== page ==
Cape Cod is as unique as its oysters. Depending on the location, the high tidal waters flush the oysters with a varying mix of freshwater and saltwater. This helps create nuanced flavors.
Wellfleet, which juts farther out into the bay, is famous throughout the world for its briny oyster. In Barnstable, Chatham and Orleans, the fresh tidal water and sweet marsh algae combine to create a sweet and earthy flavor profile. Eastham oysters are known for being both mildly briny and earthy.
Paul Wittenstein, the general manager of A.R.C., explained how the hatchery produces its seed: In midwinter, the hatchery places adult shellfish in warm water thats rich with algae, which causes the shellfish to spawn. The hatchery then catches the eggs, hatches them and grows them in their tanks until spring, when theyre moved into the A.R.C.s nursery system. From there, they continue to grow before being measured, counted and sold to farmers.
After obtaining his oyster seeds from A.R.C., Chris initially grows them in mesh bags, using the French rack-and-bag system. Later, the oysters are transferred into metal grow-out cages, where they sit on the bottom of the bay from one-and-a-half to two yearsuntil they reach 2.5 to 3 inches, to be marketed as petite or cocktail oysters, or 3 inches or more to be marketed as select oysters. (He also digs for wild razor clams and quahogs.)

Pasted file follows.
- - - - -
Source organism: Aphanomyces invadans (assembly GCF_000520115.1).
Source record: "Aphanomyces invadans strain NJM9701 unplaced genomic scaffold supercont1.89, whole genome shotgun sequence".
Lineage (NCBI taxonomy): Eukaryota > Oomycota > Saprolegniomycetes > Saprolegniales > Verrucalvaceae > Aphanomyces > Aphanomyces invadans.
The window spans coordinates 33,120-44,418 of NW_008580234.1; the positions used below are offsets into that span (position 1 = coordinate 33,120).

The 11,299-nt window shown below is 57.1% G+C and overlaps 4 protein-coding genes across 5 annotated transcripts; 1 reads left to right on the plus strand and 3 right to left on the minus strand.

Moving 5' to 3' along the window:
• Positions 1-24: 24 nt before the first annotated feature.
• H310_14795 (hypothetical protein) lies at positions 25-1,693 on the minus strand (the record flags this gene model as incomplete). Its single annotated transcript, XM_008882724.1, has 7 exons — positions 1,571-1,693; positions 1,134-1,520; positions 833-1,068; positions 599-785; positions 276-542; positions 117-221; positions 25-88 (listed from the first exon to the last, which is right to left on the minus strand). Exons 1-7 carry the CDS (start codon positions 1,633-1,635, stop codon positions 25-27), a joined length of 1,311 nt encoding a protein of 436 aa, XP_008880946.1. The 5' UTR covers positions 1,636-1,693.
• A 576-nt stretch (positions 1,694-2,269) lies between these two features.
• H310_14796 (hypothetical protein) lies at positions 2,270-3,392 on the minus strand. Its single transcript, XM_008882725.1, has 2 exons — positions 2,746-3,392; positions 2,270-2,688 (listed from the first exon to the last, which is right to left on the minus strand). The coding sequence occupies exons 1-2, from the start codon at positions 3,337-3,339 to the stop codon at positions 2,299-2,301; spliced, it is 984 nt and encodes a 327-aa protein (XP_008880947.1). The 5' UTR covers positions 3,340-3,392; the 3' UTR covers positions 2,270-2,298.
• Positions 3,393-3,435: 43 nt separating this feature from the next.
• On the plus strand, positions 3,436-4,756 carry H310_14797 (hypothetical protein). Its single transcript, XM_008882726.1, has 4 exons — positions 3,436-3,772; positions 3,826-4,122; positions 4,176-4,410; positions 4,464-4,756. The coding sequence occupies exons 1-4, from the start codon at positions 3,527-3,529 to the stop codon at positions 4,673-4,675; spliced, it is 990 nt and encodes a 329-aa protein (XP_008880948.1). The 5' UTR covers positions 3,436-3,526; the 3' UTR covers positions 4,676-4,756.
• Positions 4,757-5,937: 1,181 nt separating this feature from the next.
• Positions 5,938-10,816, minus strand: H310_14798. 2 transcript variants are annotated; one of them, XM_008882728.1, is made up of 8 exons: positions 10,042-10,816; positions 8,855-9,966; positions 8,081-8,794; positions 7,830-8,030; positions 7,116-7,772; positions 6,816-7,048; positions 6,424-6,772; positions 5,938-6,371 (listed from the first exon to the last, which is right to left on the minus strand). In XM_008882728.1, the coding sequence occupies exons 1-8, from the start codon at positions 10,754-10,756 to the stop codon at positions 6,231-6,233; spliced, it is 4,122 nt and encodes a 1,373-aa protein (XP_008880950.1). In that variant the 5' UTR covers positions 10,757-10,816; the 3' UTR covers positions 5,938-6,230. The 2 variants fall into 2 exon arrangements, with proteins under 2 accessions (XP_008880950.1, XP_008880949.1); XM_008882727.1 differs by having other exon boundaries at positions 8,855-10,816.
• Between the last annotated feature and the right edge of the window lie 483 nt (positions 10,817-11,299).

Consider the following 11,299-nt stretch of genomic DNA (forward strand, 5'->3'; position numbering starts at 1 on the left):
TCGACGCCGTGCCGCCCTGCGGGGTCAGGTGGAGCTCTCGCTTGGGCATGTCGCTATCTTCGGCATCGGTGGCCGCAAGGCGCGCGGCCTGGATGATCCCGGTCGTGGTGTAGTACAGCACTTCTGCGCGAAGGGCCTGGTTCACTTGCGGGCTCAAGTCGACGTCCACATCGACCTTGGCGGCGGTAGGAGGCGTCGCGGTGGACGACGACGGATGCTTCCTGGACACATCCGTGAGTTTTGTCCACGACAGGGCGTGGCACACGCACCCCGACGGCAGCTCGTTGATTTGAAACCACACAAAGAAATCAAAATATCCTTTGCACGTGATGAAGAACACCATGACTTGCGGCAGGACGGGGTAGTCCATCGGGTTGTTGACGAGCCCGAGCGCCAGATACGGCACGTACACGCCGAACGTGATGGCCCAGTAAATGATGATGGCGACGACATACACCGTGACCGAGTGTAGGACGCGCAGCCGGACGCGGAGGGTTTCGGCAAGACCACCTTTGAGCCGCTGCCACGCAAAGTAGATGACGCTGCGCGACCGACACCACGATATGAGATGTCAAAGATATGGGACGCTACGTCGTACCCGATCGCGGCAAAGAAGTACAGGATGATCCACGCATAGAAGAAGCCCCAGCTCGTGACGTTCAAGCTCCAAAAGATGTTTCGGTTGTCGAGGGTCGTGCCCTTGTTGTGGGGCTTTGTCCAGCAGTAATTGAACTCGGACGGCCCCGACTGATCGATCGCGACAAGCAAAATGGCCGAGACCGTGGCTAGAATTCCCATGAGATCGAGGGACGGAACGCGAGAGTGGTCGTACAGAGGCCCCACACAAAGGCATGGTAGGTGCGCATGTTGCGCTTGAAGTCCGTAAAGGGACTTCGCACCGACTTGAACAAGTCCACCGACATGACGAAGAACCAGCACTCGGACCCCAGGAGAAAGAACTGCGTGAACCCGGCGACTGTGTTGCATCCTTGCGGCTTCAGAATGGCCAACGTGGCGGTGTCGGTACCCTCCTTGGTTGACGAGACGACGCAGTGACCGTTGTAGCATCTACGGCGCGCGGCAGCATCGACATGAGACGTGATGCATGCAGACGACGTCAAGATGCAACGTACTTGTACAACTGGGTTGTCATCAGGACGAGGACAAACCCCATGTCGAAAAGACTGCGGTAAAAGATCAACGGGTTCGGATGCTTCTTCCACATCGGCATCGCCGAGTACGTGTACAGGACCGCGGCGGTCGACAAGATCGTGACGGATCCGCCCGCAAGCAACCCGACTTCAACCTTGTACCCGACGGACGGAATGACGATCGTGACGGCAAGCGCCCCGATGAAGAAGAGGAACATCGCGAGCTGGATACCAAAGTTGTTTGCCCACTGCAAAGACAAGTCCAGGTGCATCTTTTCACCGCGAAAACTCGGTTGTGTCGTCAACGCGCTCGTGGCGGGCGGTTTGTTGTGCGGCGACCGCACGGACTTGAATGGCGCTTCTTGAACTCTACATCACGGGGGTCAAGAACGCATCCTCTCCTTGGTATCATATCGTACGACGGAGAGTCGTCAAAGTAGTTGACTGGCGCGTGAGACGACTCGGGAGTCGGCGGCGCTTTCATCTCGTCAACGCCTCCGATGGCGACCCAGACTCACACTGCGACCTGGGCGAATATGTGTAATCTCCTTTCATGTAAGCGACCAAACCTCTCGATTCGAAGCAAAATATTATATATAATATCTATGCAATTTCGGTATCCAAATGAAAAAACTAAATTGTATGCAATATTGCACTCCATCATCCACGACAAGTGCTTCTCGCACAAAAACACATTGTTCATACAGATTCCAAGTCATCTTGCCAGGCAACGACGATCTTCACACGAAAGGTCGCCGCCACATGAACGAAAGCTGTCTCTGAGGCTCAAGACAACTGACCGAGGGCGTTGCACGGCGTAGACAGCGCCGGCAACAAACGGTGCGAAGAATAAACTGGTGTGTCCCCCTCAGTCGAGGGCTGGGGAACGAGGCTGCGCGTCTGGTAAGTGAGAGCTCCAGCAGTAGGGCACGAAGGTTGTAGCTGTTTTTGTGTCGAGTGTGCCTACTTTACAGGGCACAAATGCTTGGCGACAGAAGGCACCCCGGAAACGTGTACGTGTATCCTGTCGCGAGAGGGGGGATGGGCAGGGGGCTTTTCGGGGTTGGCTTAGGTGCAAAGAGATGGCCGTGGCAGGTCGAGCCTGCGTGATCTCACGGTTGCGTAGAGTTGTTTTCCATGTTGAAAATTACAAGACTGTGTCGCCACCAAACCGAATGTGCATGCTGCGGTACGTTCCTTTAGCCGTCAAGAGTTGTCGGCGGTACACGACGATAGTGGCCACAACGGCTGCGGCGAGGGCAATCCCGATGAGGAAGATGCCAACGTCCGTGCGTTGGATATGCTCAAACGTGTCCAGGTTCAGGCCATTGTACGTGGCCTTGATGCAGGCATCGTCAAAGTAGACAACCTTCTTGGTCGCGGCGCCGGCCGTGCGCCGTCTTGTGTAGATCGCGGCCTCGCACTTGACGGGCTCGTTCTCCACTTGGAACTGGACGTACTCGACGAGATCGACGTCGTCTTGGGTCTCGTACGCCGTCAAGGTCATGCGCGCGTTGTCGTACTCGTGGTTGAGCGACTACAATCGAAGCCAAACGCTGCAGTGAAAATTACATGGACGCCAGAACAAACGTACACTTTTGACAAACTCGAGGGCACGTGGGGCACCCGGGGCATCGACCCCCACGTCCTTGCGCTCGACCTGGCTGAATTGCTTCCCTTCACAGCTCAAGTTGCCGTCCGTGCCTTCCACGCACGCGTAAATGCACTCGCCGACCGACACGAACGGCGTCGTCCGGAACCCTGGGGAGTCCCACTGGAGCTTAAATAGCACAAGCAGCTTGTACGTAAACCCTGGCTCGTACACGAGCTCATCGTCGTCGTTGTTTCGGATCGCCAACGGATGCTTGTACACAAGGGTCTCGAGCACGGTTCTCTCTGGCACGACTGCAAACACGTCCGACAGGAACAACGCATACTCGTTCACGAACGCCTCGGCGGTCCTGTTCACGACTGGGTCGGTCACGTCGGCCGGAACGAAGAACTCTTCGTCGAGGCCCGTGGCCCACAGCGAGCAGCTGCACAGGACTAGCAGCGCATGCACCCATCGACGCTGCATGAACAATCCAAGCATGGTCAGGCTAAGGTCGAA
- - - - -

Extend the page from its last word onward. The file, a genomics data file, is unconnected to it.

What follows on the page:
Lately there has been a surge in aquaculture farming, especially with oysters. But yields can vary significantly from year to year. This past winter was mild, with little to no ice. Seed did well. Many farmers were expecting a good year. But with water temperatures increasing to over 80 degrees at high tide, both algae blooms and crashes can result, leaving the oysters with nothing to eat.
Oyster farming, in other words, has always been an unpredictable business. And the coronavirus pandemic has hit the industry hard: With fewer people dining out, farmers are sitting on their inventory. Some have feared a collapse of the market.
But Chris is more hopeful. Its important to me to be optimistic about the future, he said. For now we have to keep planting and raising shellfish, hoping that things will eventually get back to normal.
Fishermen adapt, he added, and always find a way to keep moving forward.
Randy Harris is a photographer based in New York. You can follow his work on Instagram.